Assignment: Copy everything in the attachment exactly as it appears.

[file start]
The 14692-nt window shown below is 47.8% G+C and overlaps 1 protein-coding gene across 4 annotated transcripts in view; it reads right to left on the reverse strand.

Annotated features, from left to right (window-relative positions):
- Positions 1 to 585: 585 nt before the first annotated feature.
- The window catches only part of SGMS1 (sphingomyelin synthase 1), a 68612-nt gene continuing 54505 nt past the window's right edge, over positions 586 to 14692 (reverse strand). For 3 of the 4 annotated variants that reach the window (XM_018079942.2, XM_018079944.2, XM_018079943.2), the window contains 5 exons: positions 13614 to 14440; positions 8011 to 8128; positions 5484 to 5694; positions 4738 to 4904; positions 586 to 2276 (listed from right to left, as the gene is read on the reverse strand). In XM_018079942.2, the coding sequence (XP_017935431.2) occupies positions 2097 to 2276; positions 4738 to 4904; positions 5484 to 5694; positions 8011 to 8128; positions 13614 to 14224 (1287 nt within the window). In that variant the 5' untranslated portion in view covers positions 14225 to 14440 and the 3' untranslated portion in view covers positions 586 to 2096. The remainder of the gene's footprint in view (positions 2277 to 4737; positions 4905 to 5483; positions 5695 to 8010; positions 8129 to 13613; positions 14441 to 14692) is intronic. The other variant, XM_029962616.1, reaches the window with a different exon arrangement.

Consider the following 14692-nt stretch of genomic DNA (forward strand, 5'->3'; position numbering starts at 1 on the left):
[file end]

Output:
The 14692-nt window shown below is 47.8% G+C and overlaps 1 protein-coding gene across 4 annotated transcripts in view; it reads right to left on the reverse strand.

Annotated features, from left to right (window-relative positions):
- Positions 1 to 585: 585 nt before the first annotated feature.
- The window catches only part of SGMS1 (sphingomyelin synthase 1), a 68612-nt gene continuing 54505 nt past the window's right edge, over positions 586 to 14692 (reverse strand). For 3 of the 4 annotated variants that reach the window (XM_018079942.2, XM_018079944.2, XM_018079943.2), the window contains 5 exons: positions 13614 to 14440; positions 8011 to 8128; positions 5484 to 5694; positions 4738 to 4904; positions 586 to 2276 (listed from right to left, as the gene is read on the reverse strand). In XM_018079942.2, the coding sequence (XP_017935431.2) occupies positions 2097 to 2276; positions 4738 to 4904; positions 5484 to 5694; positions 8011 to 8128; positions 13614 to 14224 (1287 nt within the window). In that variant the 5' untranslated portion in view covers positions 14225 to 14440 and the 3' untranslated portion in view covers positions 586 to 2096. The remainder of the gene's footprint in view (positions 2277 to 4737; positions 4905 to 5483; positions 5695 to 8010; positions 8129 to 13613; positions 14441 to 14692) is intronic. The other variant, XM_029962616.1, reaches the window with a different exon arrangement.

Consider the following 14692-nt stretch of genomic DNA (forward strand, 5'->3'; position numbering starts at 1 on the left):